Sunday, August 9, 2015

Commentary on MARKINGS

1925 - 1930

Thus It Was

I am being driven forward
Into an unknown land.
The pass grows steeper,
The air colder and sharper.
A wind from my unknown goal
Stirs the strings
Of expectation

Still the question:
Shall I ever get there?
There where life resounds,
A clear pure note
In the silence.

A brief quote from the forward of Markings is the only commentary necessary for our current civil servants as well as aspiring peacemakers in our world.

A reader of Markings may well be surprised by what it does not contain - that Dag Hammarskjöld should not make a single direct reference to his career as an international civil servant, to the persons he met, or the historical events of his time in which he played an important role- but if he is surprised by what it does contain, then he cannot have read the credo which, shortly after his appointment as Secretary General, Hammarskjöld  wrote for a radio program of Edward Murrow's.
From generations of soldiers and government officials on my father's side I inherited a belief that no life was more satisfactory than one of selfless service to your country or humanity.  This service required a sacrifice of all personal interests, but likewise the courage to stand up unflinchingly for your convictions.  From scholars and clergymen on my mother's side I inherited a belief that, in the very radical sense of the Gospels, all men were equals as children of God, and should be met and treated by us as our masters.
Translated from Swedish by Leif Sjoberg & W.H. Auden.  Forward by W. H. Auden.

Offspring of the past, pregnant with the future, the present moment, nevertheless, always exist in eternity - always in eternity as the point of intersection between time and the timeless of faith, and therefore, as the moment of freedom from past and future.

Thou who art over us,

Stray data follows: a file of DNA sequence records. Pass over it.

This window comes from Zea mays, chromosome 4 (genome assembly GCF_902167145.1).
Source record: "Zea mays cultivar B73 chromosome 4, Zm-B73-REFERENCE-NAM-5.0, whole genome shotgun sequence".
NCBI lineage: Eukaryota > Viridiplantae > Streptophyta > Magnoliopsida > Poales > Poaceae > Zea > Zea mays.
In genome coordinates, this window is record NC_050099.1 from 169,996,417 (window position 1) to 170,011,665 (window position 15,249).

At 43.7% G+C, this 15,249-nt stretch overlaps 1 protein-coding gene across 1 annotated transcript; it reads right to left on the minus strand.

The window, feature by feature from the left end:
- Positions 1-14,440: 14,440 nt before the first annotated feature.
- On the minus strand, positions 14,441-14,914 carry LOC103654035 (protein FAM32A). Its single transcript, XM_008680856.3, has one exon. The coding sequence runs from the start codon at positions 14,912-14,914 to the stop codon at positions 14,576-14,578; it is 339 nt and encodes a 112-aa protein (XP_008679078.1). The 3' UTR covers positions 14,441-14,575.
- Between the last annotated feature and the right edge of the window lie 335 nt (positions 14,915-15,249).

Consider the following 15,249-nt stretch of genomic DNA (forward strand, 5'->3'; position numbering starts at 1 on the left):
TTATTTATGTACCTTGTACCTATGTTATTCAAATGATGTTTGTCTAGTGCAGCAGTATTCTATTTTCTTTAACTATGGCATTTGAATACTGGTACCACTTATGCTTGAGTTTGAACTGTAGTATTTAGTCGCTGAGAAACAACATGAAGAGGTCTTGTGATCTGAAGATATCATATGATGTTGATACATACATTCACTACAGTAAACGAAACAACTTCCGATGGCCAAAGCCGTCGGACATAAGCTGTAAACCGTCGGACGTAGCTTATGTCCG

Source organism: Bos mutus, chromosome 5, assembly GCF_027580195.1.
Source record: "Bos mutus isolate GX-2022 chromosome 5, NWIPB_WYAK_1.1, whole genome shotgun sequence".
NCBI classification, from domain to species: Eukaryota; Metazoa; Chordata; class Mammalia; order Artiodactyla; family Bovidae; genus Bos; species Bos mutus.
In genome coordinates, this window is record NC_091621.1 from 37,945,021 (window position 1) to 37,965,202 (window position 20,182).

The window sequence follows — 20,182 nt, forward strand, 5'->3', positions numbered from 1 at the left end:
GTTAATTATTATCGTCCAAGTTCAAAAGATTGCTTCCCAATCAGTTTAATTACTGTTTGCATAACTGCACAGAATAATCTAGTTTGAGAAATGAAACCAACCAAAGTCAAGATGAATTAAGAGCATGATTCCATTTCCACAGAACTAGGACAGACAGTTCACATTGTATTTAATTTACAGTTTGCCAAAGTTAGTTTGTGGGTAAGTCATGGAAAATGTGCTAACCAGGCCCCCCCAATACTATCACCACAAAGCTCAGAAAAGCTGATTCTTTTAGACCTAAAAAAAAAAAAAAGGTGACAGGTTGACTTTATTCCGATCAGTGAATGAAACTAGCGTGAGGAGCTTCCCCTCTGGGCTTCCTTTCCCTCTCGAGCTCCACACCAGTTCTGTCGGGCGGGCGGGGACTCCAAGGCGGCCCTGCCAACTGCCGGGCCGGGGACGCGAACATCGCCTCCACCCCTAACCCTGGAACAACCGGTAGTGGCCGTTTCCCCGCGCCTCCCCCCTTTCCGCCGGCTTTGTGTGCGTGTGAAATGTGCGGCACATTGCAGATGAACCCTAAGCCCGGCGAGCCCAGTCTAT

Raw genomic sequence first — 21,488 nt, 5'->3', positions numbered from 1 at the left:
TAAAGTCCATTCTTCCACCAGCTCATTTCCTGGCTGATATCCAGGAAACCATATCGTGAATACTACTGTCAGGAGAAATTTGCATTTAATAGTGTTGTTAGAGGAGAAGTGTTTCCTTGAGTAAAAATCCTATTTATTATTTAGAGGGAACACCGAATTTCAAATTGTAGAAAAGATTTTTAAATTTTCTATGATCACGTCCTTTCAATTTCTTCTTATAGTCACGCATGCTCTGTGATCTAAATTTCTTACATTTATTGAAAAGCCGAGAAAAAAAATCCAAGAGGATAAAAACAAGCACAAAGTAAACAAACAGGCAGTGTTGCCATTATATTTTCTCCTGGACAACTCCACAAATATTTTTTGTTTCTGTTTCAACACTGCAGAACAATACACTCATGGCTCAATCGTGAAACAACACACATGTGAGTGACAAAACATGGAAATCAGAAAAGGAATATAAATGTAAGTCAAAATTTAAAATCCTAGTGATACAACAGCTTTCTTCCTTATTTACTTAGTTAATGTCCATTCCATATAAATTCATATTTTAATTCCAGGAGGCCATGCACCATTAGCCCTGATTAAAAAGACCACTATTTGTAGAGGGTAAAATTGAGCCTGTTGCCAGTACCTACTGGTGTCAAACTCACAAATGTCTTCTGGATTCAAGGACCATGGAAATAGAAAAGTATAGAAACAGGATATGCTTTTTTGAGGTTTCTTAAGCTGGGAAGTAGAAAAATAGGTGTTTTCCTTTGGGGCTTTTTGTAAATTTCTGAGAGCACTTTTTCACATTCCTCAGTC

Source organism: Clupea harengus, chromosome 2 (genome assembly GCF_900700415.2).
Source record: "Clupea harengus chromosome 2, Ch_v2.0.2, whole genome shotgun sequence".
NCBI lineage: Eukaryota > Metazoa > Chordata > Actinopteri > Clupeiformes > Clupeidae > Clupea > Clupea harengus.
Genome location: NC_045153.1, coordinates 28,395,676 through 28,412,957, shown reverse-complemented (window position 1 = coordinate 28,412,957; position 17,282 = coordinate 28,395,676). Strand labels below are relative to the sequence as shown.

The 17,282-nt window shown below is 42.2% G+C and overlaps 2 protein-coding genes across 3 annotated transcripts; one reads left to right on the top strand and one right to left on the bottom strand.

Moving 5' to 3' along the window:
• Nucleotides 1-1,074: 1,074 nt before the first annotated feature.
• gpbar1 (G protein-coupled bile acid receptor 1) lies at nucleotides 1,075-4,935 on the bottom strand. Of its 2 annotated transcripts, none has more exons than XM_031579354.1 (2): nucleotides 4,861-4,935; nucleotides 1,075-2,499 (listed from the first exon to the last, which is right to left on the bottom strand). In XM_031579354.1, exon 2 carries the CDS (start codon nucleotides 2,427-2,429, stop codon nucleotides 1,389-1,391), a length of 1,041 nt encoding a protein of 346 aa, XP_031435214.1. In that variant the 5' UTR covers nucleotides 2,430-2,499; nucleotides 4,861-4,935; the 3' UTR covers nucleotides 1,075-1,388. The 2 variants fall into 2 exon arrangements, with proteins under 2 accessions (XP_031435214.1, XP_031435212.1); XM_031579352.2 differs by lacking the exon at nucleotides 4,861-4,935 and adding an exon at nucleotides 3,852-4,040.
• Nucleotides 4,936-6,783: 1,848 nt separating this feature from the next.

Thou who art one of us,
Thou who -
Also within us,
May all see Thee - in me also,
May I prepare Thee for all that shall fall to my lot,
May I also not forget the needs of others,
Keep me in Thy love
As Thou wouldest that all should be kept in mine.
May everything in this my being he directed to Thy glory
And may I never despair
For I am under Thy hand,
And in Thee is all power and goodness.
Give me a pure heart - that I may see Thee,
A humble heart - that I may hear Thee,
A heart of love - that I may serve Thee,
A heart of faith - that I may abide in Thee.

3rd Dog

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Saturday, August 1, 2015

week Five

Clint alone in the café

Week Five - Editing

Exploring Film

Background story
Clint, aged around 7, has been making a packed lunch for himself and his unemployed father. After packing the sandwiches in a plastic box, the pair set out for the local town where the dad has an appointment for a job interview. Arriving at a local café, dad buys the cheapest snack possible, and asks the waitress to keep an eye on Clint while he goes to an amusement arcade across the road for the interview.
The scene starts with Clint alone in the café, except for the waitress, who is working at the other end of the room. He looks out of the café window to see if he can see his father returning from the interview. As his father has been gone some time, Clint grows anxious. Suddenly, he decides to leave the cafe. He picks up his sandwich box and runs to the door; at that moment a vagrant enters, and Clint retreats to his chair in the café. The vagrant is hungry and has his eye on the boy’s packed lunch.

3rd Dog

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